Friday, February 18, 2011
Atemschaukel ("Everything") by Herta Müller
(this is part 2 of a book post, part 1 is online here: currently reading: "Half of a Yellow Sun" by Chimamanda Ngozi Adichie)
2 books, from 2 continents. both are dealing with war, and the hardship it brings on so many levels, the way it disrupts families, regions, futures. the approach of both books: history, seen through personal lives. another parallel: both books are written based on oral memory.
Atemschaukel by Herta Müller
the english title of this book is: "Everything I Possess I Carry With Me". very different from the original German one, which is on the poetic side, and literally translated means "Breath_swing"- "Atemschaukel".
the first time i read Herta Müller was in November 2009, after she was awarded the nobel prize in literature "for depicting the landscape of the dispossessed with the concentration of poetry and the frankness of prose."
back then, i read her novel 'Der Fuch war damals schon der Jäger' ('Always, the Fox was the Hunter') - it describes life in Romania under Ceausescu's totalitarian regime, written after she was allowed to leave Romania in 1987. after reading it, i got curious for more of her writing, and came across her poetry collectoin "Die Blassen Herren mit den Mokkatassen" ("the pale gentlemen with the mocca cups") it showed a different facet of her work: collage poems, created with cut-out words, pieced together in new ways with a touch of humour and a noir undercurrent.
and now, "Atemschaukel". which leads to a place of pain: a russian work camp in the years after the second world war. it's based on the memories of Oskar Pastior, a friend of Müller. they met regularly to talk about that time. the idea was to create a book together. then Pastior died, and Müller preserved the memory that otherwise would have been lost in this novel, which takes the reader into the cold, harsh, yet also human place. from the books i read from her, this is the one that is easiest to access, but also most painful to read.
here's the start of the official book description:
I know you’ll come back’. These are the words the grandmother of seventeen-year-old Leopold Auberg says to him the night he is collected by Russian soldiers for deportation to a labour camp in the Ukraine. (more: Everything/Atemschaukel)
and here's a passage from a longer blog review that includes some of the personal background:
Müller kindly provides the bare facts in an afterword, telling us that all Romanian-Germans between the age of 17 and 45 were deported to Soviet labour camps after the Red Army arrived in fascist Romania, which capitulated and declared war on Germany. The poet Oskar Pastior and Müller’s own mother were among these deportees, but their experiences remained taboo in Romanian society. Pastior and Müller had planned to write the novel together, based on his memories and interviews with ex-prisoners from Müller’s village in Romania. His sudden death in 2006 threw her off course for a year before she could settle down to translate her copious notes into the novel. Atemschaukel details five years in the camp and a short period afterwards, finally relating Leo’s escape from a loveless marriage in Romania to Austria.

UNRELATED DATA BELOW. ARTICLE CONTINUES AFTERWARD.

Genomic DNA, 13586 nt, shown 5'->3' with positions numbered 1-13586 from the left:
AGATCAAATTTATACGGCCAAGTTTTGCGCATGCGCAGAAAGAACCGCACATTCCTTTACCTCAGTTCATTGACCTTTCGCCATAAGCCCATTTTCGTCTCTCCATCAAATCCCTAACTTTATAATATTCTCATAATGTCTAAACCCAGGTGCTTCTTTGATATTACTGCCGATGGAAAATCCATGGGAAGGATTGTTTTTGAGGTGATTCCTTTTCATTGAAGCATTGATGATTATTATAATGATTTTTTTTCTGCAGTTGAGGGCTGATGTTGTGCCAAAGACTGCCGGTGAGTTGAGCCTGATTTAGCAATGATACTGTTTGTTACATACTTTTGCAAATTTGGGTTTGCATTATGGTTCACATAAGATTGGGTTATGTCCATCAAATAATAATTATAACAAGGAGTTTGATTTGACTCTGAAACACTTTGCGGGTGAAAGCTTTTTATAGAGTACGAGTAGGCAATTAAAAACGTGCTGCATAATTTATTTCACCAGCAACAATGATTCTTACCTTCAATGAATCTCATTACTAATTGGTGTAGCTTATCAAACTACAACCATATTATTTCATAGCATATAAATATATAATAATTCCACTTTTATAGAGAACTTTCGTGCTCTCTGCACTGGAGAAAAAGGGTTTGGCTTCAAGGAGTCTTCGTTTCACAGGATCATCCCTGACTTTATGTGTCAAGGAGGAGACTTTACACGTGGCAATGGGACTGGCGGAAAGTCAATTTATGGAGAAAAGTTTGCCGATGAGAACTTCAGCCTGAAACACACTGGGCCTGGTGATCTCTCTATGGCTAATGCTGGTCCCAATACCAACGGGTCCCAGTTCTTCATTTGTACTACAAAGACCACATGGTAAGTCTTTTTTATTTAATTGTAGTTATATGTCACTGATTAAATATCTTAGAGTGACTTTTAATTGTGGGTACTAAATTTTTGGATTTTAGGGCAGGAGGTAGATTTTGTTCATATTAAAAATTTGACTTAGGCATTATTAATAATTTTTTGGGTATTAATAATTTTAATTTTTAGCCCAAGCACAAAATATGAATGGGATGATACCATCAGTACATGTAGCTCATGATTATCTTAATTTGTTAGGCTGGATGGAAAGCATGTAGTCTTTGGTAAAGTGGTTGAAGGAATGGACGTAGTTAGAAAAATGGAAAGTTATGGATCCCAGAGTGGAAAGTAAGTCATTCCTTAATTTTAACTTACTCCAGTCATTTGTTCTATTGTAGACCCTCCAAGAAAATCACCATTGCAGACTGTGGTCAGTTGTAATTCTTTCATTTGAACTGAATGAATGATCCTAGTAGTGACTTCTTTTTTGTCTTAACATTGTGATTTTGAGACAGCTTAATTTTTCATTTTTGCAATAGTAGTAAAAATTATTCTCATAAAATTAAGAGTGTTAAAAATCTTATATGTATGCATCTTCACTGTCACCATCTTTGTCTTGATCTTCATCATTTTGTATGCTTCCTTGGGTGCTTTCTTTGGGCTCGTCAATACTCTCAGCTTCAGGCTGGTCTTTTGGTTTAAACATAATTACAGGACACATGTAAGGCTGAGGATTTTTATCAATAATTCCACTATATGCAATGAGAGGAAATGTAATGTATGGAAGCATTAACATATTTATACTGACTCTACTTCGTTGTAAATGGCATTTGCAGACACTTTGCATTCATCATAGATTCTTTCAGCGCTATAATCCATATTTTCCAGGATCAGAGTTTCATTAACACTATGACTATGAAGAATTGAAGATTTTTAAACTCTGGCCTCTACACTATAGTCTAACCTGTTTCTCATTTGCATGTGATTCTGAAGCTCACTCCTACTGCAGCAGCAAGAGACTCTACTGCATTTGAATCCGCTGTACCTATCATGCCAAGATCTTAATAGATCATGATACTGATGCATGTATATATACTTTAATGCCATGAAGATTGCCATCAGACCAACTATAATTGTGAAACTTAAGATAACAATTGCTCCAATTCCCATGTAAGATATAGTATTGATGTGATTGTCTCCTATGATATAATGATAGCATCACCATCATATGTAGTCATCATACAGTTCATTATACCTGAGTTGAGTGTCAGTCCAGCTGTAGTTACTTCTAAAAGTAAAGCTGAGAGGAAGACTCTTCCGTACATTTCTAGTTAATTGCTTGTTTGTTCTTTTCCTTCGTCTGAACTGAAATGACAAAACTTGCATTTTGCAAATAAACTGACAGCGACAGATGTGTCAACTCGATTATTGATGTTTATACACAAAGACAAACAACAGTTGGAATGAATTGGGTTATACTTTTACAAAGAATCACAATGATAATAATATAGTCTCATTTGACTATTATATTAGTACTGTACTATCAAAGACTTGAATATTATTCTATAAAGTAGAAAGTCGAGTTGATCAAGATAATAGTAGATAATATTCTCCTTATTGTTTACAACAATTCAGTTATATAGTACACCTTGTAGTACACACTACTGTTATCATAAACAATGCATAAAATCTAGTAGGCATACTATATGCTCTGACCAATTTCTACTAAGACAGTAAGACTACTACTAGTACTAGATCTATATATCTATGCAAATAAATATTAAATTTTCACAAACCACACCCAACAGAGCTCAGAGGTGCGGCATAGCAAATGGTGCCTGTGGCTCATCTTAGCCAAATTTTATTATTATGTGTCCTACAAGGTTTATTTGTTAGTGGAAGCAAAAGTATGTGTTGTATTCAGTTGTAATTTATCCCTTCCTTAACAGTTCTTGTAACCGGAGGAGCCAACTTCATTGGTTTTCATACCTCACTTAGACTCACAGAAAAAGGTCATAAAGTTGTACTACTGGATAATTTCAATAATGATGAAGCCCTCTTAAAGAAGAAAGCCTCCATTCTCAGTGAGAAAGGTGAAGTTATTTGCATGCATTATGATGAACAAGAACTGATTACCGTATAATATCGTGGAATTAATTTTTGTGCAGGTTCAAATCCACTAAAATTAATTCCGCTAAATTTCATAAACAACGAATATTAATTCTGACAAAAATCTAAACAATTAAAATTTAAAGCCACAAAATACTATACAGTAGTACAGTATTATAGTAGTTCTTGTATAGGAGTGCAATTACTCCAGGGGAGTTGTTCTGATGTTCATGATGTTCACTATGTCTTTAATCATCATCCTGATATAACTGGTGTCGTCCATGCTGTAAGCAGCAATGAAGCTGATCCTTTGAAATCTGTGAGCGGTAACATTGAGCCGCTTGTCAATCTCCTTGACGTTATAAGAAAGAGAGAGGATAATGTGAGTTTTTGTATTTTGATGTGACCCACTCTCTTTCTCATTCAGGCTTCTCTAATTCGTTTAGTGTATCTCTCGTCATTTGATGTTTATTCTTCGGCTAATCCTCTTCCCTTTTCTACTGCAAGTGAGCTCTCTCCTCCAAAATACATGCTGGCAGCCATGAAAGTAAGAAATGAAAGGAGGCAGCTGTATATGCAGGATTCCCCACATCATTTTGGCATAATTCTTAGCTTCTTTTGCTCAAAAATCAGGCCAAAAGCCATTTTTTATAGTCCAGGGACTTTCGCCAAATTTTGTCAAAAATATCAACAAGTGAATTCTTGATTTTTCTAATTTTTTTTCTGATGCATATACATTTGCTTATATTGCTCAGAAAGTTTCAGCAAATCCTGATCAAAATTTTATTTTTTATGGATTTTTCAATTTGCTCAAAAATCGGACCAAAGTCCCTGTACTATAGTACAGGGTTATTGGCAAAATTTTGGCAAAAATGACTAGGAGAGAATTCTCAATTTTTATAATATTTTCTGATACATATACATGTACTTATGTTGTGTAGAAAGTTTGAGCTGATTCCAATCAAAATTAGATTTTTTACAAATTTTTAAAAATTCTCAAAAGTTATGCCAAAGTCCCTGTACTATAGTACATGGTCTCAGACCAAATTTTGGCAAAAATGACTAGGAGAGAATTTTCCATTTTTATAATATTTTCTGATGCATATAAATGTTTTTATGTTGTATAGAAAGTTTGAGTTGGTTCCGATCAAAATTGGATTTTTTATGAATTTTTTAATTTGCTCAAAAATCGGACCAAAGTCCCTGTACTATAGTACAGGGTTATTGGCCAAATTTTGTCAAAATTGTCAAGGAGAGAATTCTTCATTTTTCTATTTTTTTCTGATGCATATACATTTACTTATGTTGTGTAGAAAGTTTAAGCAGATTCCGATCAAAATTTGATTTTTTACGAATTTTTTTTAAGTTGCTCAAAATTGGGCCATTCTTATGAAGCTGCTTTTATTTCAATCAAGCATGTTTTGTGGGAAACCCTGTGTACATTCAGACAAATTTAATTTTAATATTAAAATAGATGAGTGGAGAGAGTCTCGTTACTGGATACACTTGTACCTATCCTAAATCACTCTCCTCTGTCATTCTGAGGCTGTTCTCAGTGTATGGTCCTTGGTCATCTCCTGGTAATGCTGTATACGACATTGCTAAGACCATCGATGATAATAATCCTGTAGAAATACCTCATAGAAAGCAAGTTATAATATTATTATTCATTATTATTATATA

(more: Herta Müller by Katy Derbyshire, Berlin)
a twist of truth
the novel was published in 2009, the same year Müller was awared the Nobel Prize. and then, in 2010, life came up with a bitter twist. a historian discovered that Pastior was a Securitate informant, and spied on colleagues and friends. it was shocking news for all his friends, especially for Herta Müller. she described her reaction and also the situation of Pastior in a newspaper interview which was translated in a blog:
"My first reaction was surprise, and anger. It was a slap in the face. The more details Stefan Sienerth and now Ernest Wichner told me, the more horrified I became. The dossiers show the Romania of the fifties and sixties like a very dark painting. The jails were full. Pastior, just returned from 5 years in the camps, worked as a box-assembler and construction worker, now could finally study in Bucharest. He wanted back to normality, he tried and take his own life into his own hands with a tired, stubborn obstinacy. But they confiscated it once again. The documents show him surrounded on all sides. Several university professors also spy on him. The main fink goes all the way to denunciation. His reports are so vile that one shudders. He was homosexual, like Pastior. One asks oneself if he was taking revenge on personal grounds.
After surviving the work camps, Pastior became an enemy of the State, because the five years of torture made him write some seven poems about it, poems that he was in deep need of. These poems were twisted into a noose: “anti-soviet” was enough. In order to protect himself against arrest, Pastior signed an Securitate-declaration. Returned from camp he now totally free, rather than just freed. My second reaction on Pastior as Securitate agent was sympathy. And the more I contemplate the details of the affair, the more it becomes grief."
- more: blog: Nomadics/Pastior / article list: Liquida/Pastior
it's almost as if real life added a second part and layer to the novel. later more details on Pastiors activities were revealed, including that Pastior was probably jointly responsible for the suicide of the poet Georg Hoprich in 1969.
in a novel, the reader might have wished for a happy ending, for a scene where poetry eventually helps to free the characters from the wounds of a totalitarian regimes. but in real life, things are different. and all of us who never had to live through the open and subtle pressures of a totalitarian system are living on the lucky side of life's options.
(more on Herta Müller in this blog: "Der Fuchs/The Fox" + "Mokkatassen / Mocca cups")